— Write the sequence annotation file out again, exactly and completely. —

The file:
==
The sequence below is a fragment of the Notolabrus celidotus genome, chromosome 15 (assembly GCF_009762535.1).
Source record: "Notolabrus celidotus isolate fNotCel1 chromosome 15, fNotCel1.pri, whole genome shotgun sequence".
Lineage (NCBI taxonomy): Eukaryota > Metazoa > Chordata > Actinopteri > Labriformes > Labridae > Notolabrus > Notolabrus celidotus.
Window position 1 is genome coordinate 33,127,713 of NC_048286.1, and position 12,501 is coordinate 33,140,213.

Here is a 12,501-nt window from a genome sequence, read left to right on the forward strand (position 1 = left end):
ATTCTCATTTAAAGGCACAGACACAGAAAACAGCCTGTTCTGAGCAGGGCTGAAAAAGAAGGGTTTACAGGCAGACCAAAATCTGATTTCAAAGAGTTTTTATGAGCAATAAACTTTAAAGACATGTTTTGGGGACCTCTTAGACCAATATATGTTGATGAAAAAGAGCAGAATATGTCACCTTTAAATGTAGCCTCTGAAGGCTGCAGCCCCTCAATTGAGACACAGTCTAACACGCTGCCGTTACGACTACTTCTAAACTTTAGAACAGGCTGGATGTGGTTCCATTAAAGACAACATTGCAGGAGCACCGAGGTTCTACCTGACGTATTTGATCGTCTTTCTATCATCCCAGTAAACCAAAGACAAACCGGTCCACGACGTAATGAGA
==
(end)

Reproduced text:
The sequence below is a fragment of the Notolabrus celidotus genome, chromosome 15 (assembly GCF_009762535.1).
Source record: "Notolabrus celidotus isolate fNotCel1 chromosome 15, fNotCel1.pri, whole genome shotgun sequence".
Lineage (NCBI taxonomy): Eukaryota > Metazoa > Chordata > Actinopteri > Labriformes > Labridae > Notolabrus > Notolabrus celidotus.
Window position 1 is genome coordinate 33,127,713 of NC_048286.1, and position 12,501 is coordinate 33,140,213.

Here is a 12,501-nt window from a genome sequence, read left to right on the forward strand (position 1 = left end):
ATTCTCATTTAAAGGCACAGACACAGAAAACAGCCTGTTCTGAGCAGGGCTGAAAAAGAAGGGTTTACAGGCAGACCAAAATCTGATTTCAAAGAGTTTTTATGAGCAATAAACTTTAAAGACATGTTTTGGGGACCTCTTAGACCAATATATGTTGATGAAAAAGAGCAGAATATGTCACCTTTAAATGTAGCCTCTGAAGGCTGCAGCCCCTCAATTGAGACACAGTCTAACACGCTGCCGTTACGACTACTTCTAAACTTTAGAACAGGCTGGATGTGGTTCCATTAAAGACAACATTGCAGGAGCACCGAGGTTCTACCTGACGTATTTGATCGTCTTTCTATCATCCCAGTAAACCAAAGACAAACCGGTCCACGACGTAATGAGA